From identifying the problem to sorting out a solution, check out our guide to fish health.
When it comes to fish health, prevention is better than cure. The majority of fish illnesses can be linked to poor water quality so, if your fish aren’t happy swimmers, start by investigating the water parameters to rule that out as an issue. Partial water changes also go a long way to quickly sorting out problems for fish, and ensuring they are having a well-balanced diet suitable for their species.
However, there are times your fish will have issues and, as a pet parent, it’s up to you to care for them. This guide will assist you in achieving optimal health for your fish friend.
How do I identify a sick fish?
Observation is key. Look for ‘normal’ behaviour for the species you have. The amazing behavioural diversity shown by different fish species is part of what makes aquarium keeping so interesting. Fish that swim normally, act normally, eat well, and have good colour and appearance in general are probably healthy. Behavioural changes may be symptoms of stress, water problems or disease. They can be natural or temporary, such as when fish begin spawning.
When observing your fish, here are some things to look for:
Fish have clamped fins when they hold their fins closer to their body most of the time, rather than opening the fins in a typical way for that species. The fins may be frayed (torn or damaged) or the fins may be fine, but closed. Clamped fins may be the first indication that a fish is not healthy, because its behaviour has changed. Sometimes other symptoms accompany clamped fins such as ‘shimmies’.
The fish seems to be swimming in place – swimming without moving forward. The fins are often clamped, too. Shimmies are often seen in Livebearers, like Mollies or Swordtails. Cool temperatures or a temperature chill often causes shimmies. Good water conditions and treatments often make this symptom disappear.
You may notice a fish that is swimming in an unusual way. It may bump into an object or along the gravel repeatedly. The fish is attempting to ‘scratch’ itself. This is called flashing. Rare occurrences are probably not cause for alarm. Lots of flashing in your aquarium or pond may indicate external parasites.
Many aquarium fish are ‘schooling’ fish: they prefer to swim with a group of their own species. Healthy schooling behaviour is more easily observed in larger aquariums where the fish have plenty of space to swim. Watch closely – if one or two are not swimming with the main school, check them for other symptoms. Remember that in small aquariums, natural schooling behaviour might be limited.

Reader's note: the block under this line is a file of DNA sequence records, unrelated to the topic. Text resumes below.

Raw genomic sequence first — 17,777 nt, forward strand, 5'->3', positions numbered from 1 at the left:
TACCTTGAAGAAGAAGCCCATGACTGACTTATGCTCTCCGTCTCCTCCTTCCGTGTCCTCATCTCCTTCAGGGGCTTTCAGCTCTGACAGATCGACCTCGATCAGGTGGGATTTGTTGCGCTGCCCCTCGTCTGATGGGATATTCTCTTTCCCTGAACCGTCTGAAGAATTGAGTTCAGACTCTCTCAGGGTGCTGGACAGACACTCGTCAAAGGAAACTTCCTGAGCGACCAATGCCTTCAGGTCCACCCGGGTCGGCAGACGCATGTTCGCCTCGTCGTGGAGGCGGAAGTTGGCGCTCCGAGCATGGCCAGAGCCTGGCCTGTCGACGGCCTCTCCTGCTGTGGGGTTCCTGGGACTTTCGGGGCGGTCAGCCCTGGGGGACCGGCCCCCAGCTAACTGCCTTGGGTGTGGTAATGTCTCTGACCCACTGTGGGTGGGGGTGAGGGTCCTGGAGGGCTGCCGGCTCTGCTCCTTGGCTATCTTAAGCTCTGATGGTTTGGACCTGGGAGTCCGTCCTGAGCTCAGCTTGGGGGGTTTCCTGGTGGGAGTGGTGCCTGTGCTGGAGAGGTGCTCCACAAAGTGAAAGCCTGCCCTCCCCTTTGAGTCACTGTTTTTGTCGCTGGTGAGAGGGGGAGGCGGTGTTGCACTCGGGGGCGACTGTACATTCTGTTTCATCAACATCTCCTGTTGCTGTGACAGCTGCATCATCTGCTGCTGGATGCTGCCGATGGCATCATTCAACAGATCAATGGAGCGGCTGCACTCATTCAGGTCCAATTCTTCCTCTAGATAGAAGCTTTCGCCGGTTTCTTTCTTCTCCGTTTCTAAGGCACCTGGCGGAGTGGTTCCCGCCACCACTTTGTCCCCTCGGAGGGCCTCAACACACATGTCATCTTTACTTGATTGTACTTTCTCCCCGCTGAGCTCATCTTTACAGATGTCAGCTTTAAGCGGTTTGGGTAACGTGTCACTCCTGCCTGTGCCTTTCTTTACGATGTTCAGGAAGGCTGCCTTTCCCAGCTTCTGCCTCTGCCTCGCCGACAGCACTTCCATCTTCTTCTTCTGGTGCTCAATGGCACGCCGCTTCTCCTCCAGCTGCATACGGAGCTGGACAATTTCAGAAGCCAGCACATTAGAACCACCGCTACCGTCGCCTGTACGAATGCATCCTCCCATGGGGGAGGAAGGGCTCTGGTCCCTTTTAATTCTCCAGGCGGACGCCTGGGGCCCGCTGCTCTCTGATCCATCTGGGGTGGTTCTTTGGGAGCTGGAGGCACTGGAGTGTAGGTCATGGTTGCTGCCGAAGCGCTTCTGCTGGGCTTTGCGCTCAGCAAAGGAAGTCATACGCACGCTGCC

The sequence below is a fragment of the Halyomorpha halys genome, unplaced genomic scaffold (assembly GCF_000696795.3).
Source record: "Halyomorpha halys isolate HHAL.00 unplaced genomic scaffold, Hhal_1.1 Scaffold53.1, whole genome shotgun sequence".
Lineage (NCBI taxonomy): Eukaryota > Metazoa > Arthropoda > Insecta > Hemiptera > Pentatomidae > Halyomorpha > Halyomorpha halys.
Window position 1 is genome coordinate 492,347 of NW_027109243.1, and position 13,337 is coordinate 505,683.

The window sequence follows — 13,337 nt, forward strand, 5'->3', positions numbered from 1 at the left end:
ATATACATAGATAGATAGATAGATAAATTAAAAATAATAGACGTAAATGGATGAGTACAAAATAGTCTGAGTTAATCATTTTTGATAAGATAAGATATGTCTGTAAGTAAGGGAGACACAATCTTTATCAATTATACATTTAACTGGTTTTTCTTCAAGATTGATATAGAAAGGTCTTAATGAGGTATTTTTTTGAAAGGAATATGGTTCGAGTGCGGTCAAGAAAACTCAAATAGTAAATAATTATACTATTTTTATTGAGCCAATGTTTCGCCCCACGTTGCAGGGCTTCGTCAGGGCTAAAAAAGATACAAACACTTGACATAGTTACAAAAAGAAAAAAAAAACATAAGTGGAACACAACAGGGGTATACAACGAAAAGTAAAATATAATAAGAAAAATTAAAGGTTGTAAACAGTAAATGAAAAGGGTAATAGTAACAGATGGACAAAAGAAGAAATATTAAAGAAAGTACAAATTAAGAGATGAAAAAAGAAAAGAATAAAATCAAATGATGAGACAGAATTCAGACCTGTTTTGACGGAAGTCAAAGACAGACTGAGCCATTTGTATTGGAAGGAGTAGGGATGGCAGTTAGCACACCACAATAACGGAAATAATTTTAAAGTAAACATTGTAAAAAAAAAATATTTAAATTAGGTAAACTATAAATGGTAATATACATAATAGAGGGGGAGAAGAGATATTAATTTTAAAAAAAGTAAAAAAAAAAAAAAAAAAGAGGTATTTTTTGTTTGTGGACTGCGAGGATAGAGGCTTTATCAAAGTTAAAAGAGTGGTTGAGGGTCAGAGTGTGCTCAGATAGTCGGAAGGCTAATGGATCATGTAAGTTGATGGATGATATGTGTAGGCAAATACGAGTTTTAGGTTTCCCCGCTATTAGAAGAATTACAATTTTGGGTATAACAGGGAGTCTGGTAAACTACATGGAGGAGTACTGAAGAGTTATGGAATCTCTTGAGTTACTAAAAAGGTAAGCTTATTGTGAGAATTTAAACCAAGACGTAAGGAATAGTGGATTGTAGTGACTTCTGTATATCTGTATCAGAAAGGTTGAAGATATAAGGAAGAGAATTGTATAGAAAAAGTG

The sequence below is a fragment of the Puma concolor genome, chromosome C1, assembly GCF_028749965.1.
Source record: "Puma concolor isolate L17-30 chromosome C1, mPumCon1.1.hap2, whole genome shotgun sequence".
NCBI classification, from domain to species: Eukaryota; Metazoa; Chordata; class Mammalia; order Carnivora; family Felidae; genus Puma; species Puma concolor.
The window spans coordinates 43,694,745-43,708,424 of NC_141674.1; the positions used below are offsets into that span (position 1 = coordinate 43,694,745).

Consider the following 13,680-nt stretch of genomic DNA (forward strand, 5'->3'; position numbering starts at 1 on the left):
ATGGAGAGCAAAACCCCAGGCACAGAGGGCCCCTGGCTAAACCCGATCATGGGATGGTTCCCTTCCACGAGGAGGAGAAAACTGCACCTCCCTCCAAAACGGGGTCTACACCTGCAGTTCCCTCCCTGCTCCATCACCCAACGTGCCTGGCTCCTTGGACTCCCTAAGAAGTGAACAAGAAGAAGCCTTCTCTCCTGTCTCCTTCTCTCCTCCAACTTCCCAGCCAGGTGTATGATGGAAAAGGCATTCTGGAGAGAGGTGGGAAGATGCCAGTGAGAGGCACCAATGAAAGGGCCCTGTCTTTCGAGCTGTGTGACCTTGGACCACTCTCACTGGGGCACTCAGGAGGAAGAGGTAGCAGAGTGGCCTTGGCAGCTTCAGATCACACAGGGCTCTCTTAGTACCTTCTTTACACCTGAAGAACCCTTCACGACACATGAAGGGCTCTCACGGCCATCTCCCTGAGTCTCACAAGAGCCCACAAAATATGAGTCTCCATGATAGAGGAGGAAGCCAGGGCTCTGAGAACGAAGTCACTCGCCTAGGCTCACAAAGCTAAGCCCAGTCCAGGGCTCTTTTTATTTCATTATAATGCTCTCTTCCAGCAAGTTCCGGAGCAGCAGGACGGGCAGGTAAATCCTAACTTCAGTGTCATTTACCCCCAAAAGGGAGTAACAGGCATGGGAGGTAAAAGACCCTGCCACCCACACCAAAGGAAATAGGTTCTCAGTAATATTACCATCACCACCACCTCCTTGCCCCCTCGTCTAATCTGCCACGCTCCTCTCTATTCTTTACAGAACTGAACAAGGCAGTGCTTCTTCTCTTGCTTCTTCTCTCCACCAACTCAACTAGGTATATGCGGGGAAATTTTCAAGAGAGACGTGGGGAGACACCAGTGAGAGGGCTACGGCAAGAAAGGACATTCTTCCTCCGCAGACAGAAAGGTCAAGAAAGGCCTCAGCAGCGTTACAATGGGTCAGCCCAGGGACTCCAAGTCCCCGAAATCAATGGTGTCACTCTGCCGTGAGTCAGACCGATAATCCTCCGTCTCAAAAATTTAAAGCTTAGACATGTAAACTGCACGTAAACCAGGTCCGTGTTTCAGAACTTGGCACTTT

Many species tend to prefer swimming in a certain level in the aquarium. Danios normally dart about near the water surface. Angelfish tend to swim throughout the aquarium but may have a favourite corner or area where they rest. Obviously, if a fish changes the way it swims, you should investigate. Consider where they swim as well as how they swim.
How can I treat my sick fish?
Check your water first. Poor water quality is the cause of 90 per cent of fish disease. Living in unsuitable water leads to stress and environmental disease and these diseases can look just like parasitic or bacterial disease. Poor water quality also suppresses the immune system of your fish, reducing their ability to fight off disease. Make sure all your parameters are correct and rule this out as a potential issue.
The best treatment is prevention
- Always quarantine new fish
- When buying new fish, observe the fish before purchasing
- Maintain water quality
- Avoid acute exposure to ammonia, nitrite and nitrate
- Keep temperature consistent
- Keep pH consistent
- Practise good nutrition: provide a wide range of nutrients to maintain health
Other tips to help sick fish
Aquarium salt: Aquarium salt can be therapeutic for fish and can help soothe the symptoms of infection.
Temperature adjustment: The progression of the life cycle of many external parasites can be expedited by raising temperatures.
Medications: Medications can be used to treat specific illnesses. Use medications with caution and be mindful that many treatments will not be safe for plants or invertebrates so choose appropriately.
Act early: Don’t let the problem linger or it may spread to other fish.
Check first: Do not medicate until you have checked your water parameters and eliminated environmental causes.
Clean up: Clean the filter and do a partial water change before treatment, as this will improve fish health.
Remove activated carbon before treating: Activated carbon will remove the medication from the water.
Find out more about maintaining your aquarium here: